So far in 2016 exports of scrap metal, cardboard, glass, iron and other materials to be used for recycling, amounted to nearly $20 million, while in 2015 $24 million worth was exported.
Although it is an export sector that is growing in the country, businessmen linked to the sector believe that much of this waste being exported for recycling in other countries could be treated in Nicaragua and could generate additional revenue.
Reciclados de Centroamérica, a company which is part of Grupo Cervecería Centro Americana, opened its recycling plant yesterday in the town of Pueblo Nuevo Viñas, Santa Rosa.
The objective of this project is to turn disposable plastic bottles into raw material for the production of more PET bottles and containers made of this material. The plant is expected to produce 25 tons a day of resin which is useful for the local market.
The recyclingindustry in Panama reported, up to November 2012, more than $75 million in exports of waste products such as aluminum, iron and copper.
"In Panama, up to the end of November 2012, exports of scrap aluminum, iron and copper, among other materials, totaled $75,098,028, according to the Comptroller General of the Republic", noted an article in Panamaamerica.com.pa.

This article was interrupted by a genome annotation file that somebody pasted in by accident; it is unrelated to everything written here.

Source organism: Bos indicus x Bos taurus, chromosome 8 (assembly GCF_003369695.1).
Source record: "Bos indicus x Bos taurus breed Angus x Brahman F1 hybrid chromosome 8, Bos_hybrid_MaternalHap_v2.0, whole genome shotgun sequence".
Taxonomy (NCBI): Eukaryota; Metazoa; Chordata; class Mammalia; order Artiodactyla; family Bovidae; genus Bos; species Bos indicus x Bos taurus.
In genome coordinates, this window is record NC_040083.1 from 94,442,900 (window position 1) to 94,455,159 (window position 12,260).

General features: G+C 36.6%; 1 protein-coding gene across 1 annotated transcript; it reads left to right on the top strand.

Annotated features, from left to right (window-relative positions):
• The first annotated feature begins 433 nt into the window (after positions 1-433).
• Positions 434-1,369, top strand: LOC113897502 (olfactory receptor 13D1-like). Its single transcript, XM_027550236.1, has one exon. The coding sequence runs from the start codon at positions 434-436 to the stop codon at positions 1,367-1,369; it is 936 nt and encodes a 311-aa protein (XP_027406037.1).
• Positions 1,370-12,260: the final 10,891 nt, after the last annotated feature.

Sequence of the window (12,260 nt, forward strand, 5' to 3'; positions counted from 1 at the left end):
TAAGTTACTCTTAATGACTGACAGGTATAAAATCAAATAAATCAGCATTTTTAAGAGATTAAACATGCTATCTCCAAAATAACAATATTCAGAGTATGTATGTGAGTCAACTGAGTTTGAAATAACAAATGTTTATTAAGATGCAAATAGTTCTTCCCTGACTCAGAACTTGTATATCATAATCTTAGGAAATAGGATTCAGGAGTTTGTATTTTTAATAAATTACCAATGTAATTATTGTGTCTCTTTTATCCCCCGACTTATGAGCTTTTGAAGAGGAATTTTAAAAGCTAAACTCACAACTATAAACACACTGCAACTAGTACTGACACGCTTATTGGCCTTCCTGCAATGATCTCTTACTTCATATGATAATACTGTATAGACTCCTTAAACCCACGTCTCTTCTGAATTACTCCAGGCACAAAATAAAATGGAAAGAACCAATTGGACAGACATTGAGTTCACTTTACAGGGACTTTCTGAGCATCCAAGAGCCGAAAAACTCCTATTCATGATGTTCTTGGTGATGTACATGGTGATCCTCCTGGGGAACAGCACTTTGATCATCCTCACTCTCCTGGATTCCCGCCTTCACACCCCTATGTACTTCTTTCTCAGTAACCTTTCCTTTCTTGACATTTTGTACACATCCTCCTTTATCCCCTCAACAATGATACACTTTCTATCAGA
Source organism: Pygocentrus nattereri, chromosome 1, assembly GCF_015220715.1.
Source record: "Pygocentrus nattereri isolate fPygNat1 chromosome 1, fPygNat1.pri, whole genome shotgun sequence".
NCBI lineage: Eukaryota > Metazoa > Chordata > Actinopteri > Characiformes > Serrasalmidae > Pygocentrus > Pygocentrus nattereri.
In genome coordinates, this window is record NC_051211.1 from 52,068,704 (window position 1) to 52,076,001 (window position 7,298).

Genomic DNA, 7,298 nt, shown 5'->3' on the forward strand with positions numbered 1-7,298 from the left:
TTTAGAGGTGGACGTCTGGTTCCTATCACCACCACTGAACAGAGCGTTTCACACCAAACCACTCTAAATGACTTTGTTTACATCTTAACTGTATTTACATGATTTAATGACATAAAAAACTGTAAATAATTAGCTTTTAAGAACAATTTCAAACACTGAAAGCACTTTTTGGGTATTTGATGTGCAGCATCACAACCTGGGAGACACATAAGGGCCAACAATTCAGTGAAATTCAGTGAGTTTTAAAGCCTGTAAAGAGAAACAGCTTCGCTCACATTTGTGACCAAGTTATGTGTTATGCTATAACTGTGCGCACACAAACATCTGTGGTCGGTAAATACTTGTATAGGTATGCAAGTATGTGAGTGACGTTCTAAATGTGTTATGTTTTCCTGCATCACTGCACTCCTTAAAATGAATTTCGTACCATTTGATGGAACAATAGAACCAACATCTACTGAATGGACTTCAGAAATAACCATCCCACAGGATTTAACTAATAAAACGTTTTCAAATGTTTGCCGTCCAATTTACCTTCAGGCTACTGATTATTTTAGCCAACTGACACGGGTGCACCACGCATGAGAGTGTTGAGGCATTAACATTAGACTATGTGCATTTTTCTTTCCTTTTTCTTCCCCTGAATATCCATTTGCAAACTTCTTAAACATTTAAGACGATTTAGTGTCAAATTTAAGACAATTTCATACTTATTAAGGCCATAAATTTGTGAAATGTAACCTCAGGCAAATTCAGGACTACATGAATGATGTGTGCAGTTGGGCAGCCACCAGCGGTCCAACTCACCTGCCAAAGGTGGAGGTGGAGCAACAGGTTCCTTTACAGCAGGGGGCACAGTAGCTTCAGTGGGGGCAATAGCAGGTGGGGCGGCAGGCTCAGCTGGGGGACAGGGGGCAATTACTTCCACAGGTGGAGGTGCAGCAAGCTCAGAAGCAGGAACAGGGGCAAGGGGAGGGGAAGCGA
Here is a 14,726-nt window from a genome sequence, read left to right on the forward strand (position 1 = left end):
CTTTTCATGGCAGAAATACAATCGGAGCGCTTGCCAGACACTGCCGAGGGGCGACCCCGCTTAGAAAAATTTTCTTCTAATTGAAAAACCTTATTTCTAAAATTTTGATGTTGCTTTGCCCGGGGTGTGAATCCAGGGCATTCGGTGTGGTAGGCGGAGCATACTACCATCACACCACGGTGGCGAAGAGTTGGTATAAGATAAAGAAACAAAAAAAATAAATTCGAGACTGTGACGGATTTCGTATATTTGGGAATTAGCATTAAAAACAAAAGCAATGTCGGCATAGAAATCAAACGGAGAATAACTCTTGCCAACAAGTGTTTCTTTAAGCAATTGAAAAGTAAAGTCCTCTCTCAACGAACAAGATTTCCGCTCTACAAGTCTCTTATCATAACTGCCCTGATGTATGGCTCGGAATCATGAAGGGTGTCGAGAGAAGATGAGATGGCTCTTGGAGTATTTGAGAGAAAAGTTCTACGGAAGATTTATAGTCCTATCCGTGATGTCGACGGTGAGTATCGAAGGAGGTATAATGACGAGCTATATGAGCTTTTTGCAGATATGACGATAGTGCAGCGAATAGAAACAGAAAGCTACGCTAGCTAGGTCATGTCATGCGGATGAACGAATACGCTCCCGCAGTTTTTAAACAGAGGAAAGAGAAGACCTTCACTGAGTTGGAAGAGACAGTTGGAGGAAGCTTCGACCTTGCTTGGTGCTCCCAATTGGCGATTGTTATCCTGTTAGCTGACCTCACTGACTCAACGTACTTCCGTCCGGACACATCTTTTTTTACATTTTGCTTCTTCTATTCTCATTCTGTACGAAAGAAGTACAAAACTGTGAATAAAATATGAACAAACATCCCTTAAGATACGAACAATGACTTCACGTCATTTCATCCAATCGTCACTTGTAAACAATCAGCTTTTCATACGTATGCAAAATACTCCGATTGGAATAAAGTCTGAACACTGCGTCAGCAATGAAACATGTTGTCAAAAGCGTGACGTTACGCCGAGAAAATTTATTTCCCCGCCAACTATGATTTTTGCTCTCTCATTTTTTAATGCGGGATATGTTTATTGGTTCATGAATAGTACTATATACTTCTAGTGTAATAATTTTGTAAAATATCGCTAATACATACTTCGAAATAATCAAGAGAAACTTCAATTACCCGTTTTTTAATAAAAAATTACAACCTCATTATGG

Nicaragua does not recycle its discarded glass, and the little that is collected is exported to three recycling plants in other Central American countries.
Elnuevodiario.com.ni reports that "If there was a glass processing plant in Nicaragua, without a doubt the number of collectors would multiply and their income would improve, but for now the amount of material collected for selling at the three factories operating in Central America, is only 2.457 metric tons per year, the lowest of all countries on the isthmus. "
In the first seven months of the year a total of four thousand metric tons have been exported.
During the opening of the Recycling ExpoConferencia, Ernesto Gil, industry representative noted that currently there are a hundred and fifty registered companies in the country who carry out the tasks of collecting, sorting, packaging and shipping recycled material abroad.
Kimberly Clark has started on the paperwork with the municipality of Cartago for the construction of three mills capable of processing 360 tons of paper per day.
The multinational Kimberly Clark has filed legal documents and technical studies for an ambitious investment project in Cartago, Costa Rica, with a term of 15 years, an area of 417,000 m2 and total investment of about $180 million, according to a document to which ElFinancierocr.com had access.
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